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I have an application that includes some executable script files. And I know that target machines on which we'll be deploying the application have java. Hence I am packaging the application up in a java archive and extracting on the target machines with "jar xf jarFileName". But the executable scripts are no longer executable. Yes, we can run "chmod _x scriptName". But is it possible for the scripts to be executable after extraction from a jar file without user intervention? I've already read: this related question but that isn't trying to maintain executability.

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You could use a tar archive instead of a jar, that will preserve the file mode, I don't know a *nix OS that doesn't come with tar. –  Mark Harviston Apr 13 '13 at 3:01
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@MarkHarviston ...that said, POSIX specifies pax, not tar, so you're relying on nonstandard (though ubiquitous) extensions in using the latter. (To be fair, however, pax supports ustar-format archives). –  Charles Duffy Apr 13 '13 at 3:52

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Well a JAR file is really a ZIP file, so this question covers most of what you are asking: Maintain file permissions when extracting from a zip file using JDK 5 api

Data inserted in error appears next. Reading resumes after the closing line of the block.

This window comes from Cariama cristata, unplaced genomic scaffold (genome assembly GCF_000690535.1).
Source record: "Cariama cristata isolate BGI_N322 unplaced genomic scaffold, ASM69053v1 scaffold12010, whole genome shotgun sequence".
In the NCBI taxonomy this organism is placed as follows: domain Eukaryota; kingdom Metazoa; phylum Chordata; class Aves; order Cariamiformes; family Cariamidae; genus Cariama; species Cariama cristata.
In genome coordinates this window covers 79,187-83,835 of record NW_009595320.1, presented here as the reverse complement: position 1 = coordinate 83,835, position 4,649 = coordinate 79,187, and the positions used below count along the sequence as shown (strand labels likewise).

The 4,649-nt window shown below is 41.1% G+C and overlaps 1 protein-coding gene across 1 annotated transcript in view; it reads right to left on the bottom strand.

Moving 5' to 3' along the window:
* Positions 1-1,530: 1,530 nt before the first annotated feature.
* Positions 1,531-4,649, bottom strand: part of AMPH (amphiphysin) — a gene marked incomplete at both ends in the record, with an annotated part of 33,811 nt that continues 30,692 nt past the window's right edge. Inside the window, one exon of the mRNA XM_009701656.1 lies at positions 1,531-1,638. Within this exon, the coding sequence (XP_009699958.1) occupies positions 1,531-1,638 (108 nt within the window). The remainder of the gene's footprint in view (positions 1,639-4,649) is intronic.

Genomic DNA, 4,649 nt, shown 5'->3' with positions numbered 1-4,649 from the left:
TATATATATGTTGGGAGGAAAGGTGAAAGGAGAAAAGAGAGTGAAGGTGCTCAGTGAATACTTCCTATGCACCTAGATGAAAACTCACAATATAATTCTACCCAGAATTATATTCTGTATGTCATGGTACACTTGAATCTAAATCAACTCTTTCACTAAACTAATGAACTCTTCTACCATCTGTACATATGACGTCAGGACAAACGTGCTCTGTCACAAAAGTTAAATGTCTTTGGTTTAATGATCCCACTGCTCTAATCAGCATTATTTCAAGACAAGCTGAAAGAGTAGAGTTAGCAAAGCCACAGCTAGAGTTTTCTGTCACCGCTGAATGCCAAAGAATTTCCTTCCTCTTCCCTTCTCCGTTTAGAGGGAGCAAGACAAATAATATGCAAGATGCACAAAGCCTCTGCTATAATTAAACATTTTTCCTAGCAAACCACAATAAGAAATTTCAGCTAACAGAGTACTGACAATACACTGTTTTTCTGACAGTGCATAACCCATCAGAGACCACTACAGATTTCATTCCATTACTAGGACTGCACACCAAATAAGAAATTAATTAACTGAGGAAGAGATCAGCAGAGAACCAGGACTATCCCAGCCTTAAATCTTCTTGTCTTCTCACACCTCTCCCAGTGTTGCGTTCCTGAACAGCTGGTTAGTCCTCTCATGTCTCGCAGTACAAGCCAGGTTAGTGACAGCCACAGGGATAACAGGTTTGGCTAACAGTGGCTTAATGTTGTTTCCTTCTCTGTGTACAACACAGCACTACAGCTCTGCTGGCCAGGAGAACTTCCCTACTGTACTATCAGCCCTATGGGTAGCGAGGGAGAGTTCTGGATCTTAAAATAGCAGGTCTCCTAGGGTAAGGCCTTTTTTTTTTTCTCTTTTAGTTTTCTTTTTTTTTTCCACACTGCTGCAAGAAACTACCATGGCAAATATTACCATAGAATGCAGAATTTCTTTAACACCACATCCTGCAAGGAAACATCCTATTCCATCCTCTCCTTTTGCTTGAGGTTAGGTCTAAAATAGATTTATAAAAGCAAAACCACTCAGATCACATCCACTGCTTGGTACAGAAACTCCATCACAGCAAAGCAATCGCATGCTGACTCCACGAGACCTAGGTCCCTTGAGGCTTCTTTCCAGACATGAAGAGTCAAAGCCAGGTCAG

The problem is that things like execute bits are OS specific, and there are all sorts of issues in making them work across different operating systems. The "execute" bit is no exception. A typical (external) ZIP file extractor should be able to cope with this (modulo that the relevant info is in the ZIP file in the first place!). But doing this when you extract the ZIP / JAR file programatically would involve unpicking the "extra data" byte array ... I think. I don't know what the jar command does ... though you could look at the source code if you are game ...

If you know that the file / script that you are extracting should be executable, I'd advocate simply modifying your extraction procedure to set the execute bit(s) appropriately after the extraction. In Java 7, you can do this thing the new NIO file attribute APIs. Or run chmod externally. You could also try extracting with a unzip utility rather than jar ... though that assumes that the platform has unzip installed.

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I am having the users manually run chmod. Just hoped I was overlooking something that could make that automatic. We'll just keep that documentation in place. –  markrboyd Apr 15 '13 at 14:15

If you want to deploy on Windows as well as unixes such as OS X, there are DOS/Windows versions of standard utilities such as chmod that are freely available. You could distribute those with your application, most likely, and set the path up so that your Windows chmod.exe is found by your install script if and only if there's not a native version available, as there would be on a unix system. You'd of course have to do enough testing on different systems to make sure that this won't fail in some not-to-unusual context.

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We provide .bat versions in parallel to the .sh versions. And windows just recognizes the extension. So for the windows users there isn't the extra step to make the .bats executable. Thanks. –  markrboyd Apr 15 '13 at 14:17

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